Finally it was time to taste the Nebbiolo. I won’t beleaguer you with a play by play of each one, but rather offer a broad comment and insight, as it seems more appropriate. Nebbiolo has frustrated the greatest of vintners and winemakers. Everything you do to it has a measurable on the wine in the glass. And these are not subtle differences that you need to be some brilliant wine snob to catch, they are front and center. The best producers embrace this characteristic to make unique and varied wines with a strong sense of place. Roncati has done an excellent job by this measure. All of the wines have excellent body, alcohol, tannins, and acidity. But every single one is its own little expression of Nebbiolo’s seemingly inexhaustible variety of flavor. Were I to have to choose one, the Ghemme would be very high on the list. I was just so elegant. But I honestly don’t think I could, they were just all too lovely.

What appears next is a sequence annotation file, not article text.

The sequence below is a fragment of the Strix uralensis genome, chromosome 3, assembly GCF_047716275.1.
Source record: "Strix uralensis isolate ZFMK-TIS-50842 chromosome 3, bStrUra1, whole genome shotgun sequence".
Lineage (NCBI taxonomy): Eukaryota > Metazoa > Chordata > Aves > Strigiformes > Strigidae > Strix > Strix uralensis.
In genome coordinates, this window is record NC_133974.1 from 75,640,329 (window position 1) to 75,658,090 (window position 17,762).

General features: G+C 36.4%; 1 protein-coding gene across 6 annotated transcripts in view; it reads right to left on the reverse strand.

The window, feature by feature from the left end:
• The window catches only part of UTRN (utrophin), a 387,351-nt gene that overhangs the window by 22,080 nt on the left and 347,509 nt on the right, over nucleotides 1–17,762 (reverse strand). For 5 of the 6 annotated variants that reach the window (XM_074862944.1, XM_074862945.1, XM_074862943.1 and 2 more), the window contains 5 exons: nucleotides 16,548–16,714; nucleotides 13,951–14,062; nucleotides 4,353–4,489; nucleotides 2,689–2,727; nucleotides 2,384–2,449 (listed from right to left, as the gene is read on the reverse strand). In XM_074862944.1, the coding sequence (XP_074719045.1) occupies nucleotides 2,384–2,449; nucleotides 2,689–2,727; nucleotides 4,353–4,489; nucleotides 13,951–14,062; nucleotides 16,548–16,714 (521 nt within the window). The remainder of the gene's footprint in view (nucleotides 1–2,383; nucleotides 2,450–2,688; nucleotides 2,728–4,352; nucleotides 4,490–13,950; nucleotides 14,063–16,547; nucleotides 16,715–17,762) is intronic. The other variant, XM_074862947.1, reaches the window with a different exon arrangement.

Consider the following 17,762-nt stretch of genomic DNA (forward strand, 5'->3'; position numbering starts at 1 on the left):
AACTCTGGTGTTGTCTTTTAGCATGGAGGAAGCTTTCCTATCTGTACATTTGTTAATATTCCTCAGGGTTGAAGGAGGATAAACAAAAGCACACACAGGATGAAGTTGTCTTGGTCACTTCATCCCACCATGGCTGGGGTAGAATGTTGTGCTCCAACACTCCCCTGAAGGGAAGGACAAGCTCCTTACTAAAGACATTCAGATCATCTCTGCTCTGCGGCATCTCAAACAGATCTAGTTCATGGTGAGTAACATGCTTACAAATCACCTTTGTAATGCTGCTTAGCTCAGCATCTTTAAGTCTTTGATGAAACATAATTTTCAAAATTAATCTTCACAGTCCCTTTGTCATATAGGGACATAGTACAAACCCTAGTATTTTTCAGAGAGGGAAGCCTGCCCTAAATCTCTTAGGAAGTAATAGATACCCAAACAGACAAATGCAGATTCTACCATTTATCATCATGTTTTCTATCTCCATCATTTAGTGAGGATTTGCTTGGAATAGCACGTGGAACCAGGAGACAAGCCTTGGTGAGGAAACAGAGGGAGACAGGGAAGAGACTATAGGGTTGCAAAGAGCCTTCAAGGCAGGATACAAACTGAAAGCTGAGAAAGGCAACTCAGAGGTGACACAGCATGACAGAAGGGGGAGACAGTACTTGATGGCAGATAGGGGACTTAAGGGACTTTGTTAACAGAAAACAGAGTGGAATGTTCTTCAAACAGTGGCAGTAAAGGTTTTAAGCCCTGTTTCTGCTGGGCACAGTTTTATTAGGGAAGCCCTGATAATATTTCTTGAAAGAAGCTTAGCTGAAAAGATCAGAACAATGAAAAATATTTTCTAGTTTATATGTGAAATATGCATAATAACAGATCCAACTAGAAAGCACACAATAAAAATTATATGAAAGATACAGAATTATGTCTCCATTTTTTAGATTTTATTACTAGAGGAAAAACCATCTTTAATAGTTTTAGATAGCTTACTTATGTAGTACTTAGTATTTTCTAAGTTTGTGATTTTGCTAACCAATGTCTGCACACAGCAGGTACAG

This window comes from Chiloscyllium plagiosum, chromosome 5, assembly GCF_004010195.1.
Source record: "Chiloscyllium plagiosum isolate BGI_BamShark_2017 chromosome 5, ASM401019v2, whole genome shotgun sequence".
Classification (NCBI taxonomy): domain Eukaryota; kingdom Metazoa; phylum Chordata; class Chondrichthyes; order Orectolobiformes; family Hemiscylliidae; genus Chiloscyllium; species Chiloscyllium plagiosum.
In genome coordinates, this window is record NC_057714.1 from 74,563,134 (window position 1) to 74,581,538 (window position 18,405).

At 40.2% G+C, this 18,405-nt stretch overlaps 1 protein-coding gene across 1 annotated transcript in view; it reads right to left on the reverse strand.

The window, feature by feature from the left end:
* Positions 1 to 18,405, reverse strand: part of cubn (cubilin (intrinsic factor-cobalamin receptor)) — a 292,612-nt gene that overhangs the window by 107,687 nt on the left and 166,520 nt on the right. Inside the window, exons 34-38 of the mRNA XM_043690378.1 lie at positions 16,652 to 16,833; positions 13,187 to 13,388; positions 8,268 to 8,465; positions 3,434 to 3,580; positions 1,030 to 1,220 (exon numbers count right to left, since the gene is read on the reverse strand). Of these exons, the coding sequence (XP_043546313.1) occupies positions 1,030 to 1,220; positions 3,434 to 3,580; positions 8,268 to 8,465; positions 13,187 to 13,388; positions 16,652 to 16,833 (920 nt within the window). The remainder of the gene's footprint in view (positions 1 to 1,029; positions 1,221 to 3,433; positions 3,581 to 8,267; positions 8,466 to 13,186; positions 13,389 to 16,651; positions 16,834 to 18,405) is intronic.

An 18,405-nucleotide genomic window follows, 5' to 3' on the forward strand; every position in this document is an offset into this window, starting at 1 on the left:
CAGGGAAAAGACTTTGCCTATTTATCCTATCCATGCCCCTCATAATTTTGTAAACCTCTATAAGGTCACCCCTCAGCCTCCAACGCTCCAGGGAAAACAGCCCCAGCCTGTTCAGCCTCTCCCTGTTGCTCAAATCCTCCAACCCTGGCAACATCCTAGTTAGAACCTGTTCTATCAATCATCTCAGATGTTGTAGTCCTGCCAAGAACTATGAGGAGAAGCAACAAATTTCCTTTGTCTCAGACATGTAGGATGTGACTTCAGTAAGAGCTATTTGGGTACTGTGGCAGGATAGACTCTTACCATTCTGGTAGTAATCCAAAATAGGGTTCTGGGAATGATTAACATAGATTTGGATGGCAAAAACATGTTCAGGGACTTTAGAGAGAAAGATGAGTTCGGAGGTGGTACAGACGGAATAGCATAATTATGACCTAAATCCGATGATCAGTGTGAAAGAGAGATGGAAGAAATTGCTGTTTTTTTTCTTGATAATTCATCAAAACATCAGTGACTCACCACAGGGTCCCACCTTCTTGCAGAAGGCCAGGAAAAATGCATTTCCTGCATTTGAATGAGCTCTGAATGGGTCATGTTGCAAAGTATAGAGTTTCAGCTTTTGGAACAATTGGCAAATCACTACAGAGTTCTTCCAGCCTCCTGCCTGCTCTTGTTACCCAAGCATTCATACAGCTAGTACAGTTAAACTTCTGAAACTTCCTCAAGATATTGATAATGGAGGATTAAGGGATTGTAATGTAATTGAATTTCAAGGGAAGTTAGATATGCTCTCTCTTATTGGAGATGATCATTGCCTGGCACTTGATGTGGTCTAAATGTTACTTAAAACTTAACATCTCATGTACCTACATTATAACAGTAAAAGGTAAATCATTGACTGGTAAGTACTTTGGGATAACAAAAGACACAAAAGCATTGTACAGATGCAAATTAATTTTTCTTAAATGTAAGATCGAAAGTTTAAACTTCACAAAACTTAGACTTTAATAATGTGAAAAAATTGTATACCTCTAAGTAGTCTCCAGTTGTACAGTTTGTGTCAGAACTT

Our last adventure before setting out with Giuseppe was to take pictures. I let slip that I have recently started riding motorcycles, and that I enjoyed Moto Guzzi. This caused quite a bit of excitement, and the insisted that I came downstairs. That’s when they brought out the positively stunning Guzzi 250 you see in the title image. I was smitten, and overjoyed to snap some pics with such a beautiful old bike. After many long goodbyes, it was time to hit the road. Our wild ride through Italy, anything but over.

2 thoughts on “Italy No. 2: Finding Erbaluce

  1. Marisha

    I love this and hate that you didn’t take me with you. Bring some bottles back for me!

    Your linguistics wine enthusiast.